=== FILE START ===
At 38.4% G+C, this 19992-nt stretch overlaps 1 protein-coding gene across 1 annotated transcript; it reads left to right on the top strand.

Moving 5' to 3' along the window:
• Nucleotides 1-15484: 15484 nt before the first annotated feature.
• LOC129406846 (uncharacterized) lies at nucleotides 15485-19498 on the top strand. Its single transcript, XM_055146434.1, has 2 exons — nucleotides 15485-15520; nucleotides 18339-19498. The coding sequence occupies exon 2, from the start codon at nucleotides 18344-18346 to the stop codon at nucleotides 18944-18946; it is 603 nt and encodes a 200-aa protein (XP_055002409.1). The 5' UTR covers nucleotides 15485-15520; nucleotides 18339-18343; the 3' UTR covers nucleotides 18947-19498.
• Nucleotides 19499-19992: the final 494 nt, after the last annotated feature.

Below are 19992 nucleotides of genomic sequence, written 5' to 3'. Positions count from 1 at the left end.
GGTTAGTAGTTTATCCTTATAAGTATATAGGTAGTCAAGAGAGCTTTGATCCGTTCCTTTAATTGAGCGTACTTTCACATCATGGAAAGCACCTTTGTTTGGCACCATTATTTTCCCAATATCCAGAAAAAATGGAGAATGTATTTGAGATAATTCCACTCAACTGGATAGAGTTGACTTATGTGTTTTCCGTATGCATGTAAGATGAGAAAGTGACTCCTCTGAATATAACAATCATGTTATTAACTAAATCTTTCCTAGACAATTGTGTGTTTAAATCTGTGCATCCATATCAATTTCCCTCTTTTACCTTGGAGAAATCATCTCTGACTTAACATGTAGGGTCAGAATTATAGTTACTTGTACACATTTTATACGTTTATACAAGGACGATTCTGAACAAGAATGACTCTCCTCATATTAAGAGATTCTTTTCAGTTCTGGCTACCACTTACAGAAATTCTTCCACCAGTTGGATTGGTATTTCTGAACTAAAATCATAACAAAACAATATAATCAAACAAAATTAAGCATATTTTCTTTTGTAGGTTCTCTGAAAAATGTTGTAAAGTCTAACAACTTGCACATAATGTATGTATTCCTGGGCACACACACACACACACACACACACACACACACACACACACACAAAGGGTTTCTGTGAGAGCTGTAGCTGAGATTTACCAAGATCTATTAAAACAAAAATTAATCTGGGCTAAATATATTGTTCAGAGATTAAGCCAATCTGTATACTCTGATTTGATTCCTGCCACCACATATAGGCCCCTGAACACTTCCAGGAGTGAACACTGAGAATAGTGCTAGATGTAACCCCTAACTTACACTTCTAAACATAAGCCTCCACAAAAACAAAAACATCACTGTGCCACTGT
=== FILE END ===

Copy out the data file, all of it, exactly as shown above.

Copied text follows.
At 38.4% G+C, this 19992-nt stretch overlaps 1 protein-coding gene across 1 annotated transcript; it reads left to right on the top strand.

Moving 5' to 3' along the window:
• Nucleotides 1-15484: 15484 nt before the first annotated feature.
• LOC129406846 (uncharacterized) lies at nucleotides 15485-19498 on the top strand. Its single transcript, XM_055146434.1, has 2 exons — nucleotides 15485-15520; nucleotides 18339-19498. The coding sequence occupies exon 2, from the start codon at nucleotides 18344-18346 to the stop codon at nucleotides 18944-18946; it is 603 nt and encodes a 200-aa protein (XP_055002409.1). The 5' UTR covers nucleotides 15485-15520; nucleotides 18339-18343; the 3' UTR covers nucleotides 18947-19498.
• Nucleotides 19499-19992: the final 494 nt, after the last annotated feature.

Below are 19992 nucleotides of genomic sequence, written 5' to 3'. Positions count from 1 at the left end.
GGTTAGTAGTTTATCCTTATAAGTATATAGGTAGTCAAGAGAGCTTTGATCCGTTCCTTTAATTGAGCGTACTTTCACATCATGGAAAGCACCTTTGTTTGGCACCATTATTTTCCCAATATCCAGAAAAAATGGAGAATGTATTTGAGATAATTCCACTCAACTGGATAGAGTTGACTTATGTGTTTTCCGTATGCATGTAAGATGAGAAAGTGACTCCTCTGAATATAACAATCATGTTATTAACTAAATCTTTCCTAGACAATTGTGTGTTTAAATCTGTGCATCCATATCAATTTCCCTCTTTTACCTTGGAGAAATCATCTCTGACTTAACATGTAGGGTCAGAATTATAGTTACTTGTACACATTTTATACGTTTATACAAGGACGATTCTGAACAAGAATGACTCTCCTCATATTAAGAGATTCTTTTCAGTTCTGGCTACCACTTACAGAAATTCTTCCACCAGTTGGATTGGTATTTCTGAACTAAAATCATAACAAAACAATATAATCAAACAAAATTAAGCATATTTTCTTTTGTAGGTTCTCTGAAAAATGTTGTAAAGTCTAACAACTTGCACATAATGTATGTATTCCTGGGCACACACACACACACACACACACACACACACACACACACACACAAAGGGTTTCTGTGAGAGCTGTAGCTGAGATTTACCAAGATCTATTAAAACAAAAATTAATCTGGGCTAAATATATTGTTCAGAGATTAAGCCAATCTGTATACTCTGATTTGATTCCTGCCACCACATATAGGCCCCTGAACACTTCCAGGAGTGAACACTGAGAATAGTGCTAGATGTAACCCCTAACTTACACTTCTAAACATAAGCCTCCACAAAAACAAAAACATCACTGTGCCACTGT